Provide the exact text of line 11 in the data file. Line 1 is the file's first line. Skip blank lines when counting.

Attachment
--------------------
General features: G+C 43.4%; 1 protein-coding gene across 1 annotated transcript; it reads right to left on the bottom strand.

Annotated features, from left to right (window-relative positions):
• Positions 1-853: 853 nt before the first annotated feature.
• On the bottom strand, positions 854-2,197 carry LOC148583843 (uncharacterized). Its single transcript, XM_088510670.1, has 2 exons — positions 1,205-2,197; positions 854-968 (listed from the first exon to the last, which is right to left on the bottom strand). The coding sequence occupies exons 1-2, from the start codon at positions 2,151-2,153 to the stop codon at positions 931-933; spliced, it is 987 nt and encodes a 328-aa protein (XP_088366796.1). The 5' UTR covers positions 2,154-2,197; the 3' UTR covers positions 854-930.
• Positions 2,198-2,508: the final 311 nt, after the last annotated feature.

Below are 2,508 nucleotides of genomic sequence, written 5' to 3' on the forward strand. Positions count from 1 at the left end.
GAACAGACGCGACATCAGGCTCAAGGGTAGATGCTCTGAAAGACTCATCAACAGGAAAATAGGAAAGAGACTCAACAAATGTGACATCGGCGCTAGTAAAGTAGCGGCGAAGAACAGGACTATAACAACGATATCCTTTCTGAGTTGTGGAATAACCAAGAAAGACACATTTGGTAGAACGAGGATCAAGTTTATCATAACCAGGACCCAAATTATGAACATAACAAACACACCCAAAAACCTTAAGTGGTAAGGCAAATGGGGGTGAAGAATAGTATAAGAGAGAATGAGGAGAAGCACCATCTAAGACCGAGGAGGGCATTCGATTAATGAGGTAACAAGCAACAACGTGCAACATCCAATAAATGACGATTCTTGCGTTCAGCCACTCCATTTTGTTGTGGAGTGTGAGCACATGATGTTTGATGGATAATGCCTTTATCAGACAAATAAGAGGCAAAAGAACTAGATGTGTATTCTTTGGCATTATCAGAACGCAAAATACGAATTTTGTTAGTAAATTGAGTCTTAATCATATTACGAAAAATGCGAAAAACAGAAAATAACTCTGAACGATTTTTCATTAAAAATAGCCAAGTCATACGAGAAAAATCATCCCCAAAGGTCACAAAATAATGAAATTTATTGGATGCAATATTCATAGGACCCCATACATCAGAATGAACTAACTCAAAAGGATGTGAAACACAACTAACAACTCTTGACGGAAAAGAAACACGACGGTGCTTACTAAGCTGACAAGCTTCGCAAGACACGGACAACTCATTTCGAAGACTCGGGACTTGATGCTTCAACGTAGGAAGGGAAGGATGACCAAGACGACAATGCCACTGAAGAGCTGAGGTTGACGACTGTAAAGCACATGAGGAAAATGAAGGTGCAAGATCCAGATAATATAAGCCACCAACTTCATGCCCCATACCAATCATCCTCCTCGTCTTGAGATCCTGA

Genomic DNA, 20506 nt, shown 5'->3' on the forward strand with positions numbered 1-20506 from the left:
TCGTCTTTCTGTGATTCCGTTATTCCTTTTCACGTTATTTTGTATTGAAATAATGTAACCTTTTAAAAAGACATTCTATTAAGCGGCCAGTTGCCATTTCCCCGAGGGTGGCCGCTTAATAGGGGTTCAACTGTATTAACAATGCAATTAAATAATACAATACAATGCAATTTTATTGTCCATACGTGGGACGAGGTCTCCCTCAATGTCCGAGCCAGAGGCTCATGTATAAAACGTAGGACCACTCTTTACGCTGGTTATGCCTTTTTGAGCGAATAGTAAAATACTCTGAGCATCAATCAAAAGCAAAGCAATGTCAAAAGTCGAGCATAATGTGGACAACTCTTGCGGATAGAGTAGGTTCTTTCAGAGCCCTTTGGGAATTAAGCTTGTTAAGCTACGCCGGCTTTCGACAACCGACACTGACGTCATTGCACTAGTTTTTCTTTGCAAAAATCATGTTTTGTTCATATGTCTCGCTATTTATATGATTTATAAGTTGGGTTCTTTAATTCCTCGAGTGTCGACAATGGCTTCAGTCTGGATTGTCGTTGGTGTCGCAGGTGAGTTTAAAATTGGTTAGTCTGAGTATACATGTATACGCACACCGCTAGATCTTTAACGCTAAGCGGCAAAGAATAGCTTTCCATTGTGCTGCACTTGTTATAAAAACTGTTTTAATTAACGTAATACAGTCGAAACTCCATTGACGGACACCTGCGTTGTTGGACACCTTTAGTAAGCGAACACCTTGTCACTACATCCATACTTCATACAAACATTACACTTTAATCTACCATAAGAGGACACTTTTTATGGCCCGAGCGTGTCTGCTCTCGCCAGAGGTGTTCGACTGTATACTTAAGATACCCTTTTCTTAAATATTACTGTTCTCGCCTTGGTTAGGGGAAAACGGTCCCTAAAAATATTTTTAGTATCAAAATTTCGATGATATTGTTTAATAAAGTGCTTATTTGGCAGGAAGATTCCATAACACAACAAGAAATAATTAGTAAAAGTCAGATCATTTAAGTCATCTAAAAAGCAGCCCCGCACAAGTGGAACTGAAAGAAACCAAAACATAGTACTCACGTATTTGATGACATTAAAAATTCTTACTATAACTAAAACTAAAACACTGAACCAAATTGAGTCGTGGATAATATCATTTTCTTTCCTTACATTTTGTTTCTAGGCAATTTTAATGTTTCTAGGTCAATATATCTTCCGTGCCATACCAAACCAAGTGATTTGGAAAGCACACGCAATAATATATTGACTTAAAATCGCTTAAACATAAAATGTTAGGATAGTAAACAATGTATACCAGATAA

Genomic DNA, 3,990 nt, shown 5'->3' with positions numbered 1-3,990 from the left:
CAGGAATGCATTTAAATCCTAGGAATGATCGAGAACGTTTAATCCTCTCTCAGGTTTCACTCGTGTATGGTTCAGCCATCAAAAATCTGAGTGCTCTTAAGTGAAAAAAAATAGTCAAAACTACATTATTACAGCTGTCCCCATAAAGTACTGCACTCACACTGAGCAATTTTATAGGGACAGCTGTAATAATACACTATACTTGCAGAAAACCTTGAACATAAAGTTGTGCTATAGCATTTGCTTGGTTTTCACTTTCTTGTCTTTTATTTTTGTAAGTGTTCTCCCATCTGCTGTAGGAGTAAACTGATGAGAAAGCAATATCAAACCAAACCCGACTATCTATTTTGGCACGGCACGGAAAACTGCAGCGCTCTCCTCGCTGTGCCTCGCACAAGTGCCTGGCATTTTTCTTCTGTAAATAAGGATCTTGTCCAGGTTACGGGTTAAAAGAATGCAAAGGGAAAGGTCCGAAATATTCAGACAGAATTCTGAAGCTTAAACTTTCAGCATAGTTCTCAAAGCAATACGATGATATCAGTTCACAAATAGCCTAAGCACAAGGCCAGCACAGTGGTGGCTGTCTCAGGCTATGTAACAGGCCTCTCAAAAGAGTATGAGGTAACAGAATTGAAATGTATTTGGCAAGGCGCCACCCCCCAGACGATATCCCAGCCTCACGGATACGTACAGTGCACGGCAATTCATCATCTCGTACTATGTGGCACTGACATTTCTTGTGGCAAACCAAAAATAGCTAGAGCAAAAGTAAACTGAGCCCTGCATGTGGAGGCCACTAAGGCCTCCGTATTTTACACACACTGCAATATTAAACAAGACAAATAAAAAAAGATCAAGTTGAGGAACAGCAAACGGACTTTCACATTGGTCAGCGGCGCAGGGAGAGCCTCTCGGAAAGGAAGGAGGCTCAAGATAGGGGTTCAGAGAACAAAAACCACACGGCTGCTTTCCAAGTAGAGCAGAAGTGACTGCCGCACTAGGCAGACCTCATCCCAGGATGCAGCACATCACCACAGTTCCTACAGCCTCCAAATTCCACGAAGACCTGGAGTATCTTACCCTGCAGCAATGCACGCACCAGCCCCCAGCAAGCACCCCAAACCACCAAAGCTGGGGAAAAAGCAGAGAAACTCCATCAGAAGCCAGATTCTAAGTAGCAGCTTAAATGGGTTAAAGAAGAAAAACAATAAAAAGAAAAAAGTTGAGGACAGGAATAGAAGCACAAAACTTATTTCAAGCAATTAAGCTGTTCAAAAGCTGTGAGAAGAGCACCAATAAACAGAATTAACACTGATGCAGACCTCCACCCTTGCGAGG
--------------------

CAGGAATGCATTTAAATCCTAGGAATGATCGAGAACGTTTAATCCTCTCTCAGGTTTCACTCGTGTATGGTTCAGCCATCAAAAATCTGAGTGCTCTTAAGTGAAAAAAAATAGTCAAAACTACATTATTACAGCTGTCCCCATAAAGTACTGCACTCACACTGAGCAATTTTATAGGGACAGCTGTAATAATACACTATACTTGCAGAAAACCTTGAACATAAAGTTGTGCTATAGCATTTGCTTGGTTTTCACTTTCTTGTCTTTTATTTTTGTAAGTGTTCTCCCATCTGCTGTAGGAGTAAACTGATGAGAAAGCAATATCAAACCAAACCCGACTATCTATTTTGGCACGGCACGGAAAACTGCAGCGCTCTCCTCGCTGTGCCTCGCACAAGTGCCTGGCATTTTTCTTCTGTAAATAAGGATCTTGTCCAGGTTACGGGTTAAAAGAATGCAAAGGGAAAGGTCCGAAATATTCAGACAGAATTCTGAAGCTTAAACTTTCAGCATAGTTCTCAAAGCAATACGATGATATCAGTTCACAAATAGCCTAAGCACAAGGCCAGCACAGTGGTGGCTGTCTCAGGCTATGTAACAGGCCTCTCAAAAGAGTATGAGGTAACAGAATTGAAATGTATTTGGCAAGGCGCCACCCCCCAGACGATATCCCAGCCTCACGGATACGTACAGTGCACGGCAATTCATCATCTCGTACTATGTGGCACTGACATTTCTTGTGGCAAACCAAAAATAGCTAGAGCAAAAGTAAACTGAGCCCTGCATGTGGAGGCCACTAAGGCCTCCGTATTTTACACACACTGCAATATTAAACAAGACAAATAAAAAAAGATCAAGTTGAGGAACAGCAAACGGACTTTCACATTGGTCAGCGGCGCAGGGAGAGCCTCTCGGAAAGGAAGGAGGCTCAAGATAGGGGTTCAGAGAACAAAAACCACACGGCTGCTTTCCAAGTAGAGCAGAAGTGACTGCCGCACTAGGCAGACCTCATCCCAGGATGCAGCACATCACCACAGTTCCTACAGCCTCCAAATTCCACGAAGACCTGGAGTATCTTACCCTGCAGCAATGCACGCACCAGCCCCCAGCAAGCACCCCAAACCACCAAAGCTGGGGAAAAAGCAGAGAAACTCCATCAGAAGCCAGATTCTAAGTAGCAGCTTAAATGGGTTAAAGAAGAAAAACAATAAAAAGAAAAAAGTTGAGGACAGGAATAGAAGCACAAAACTTATTTCAAGCAATTAAGCTGTTCAAAAGCTGTGAGAAGAGCACCAATAAACAGAATTAACACTGATGCAGACCTCCACCCTTGCGAGG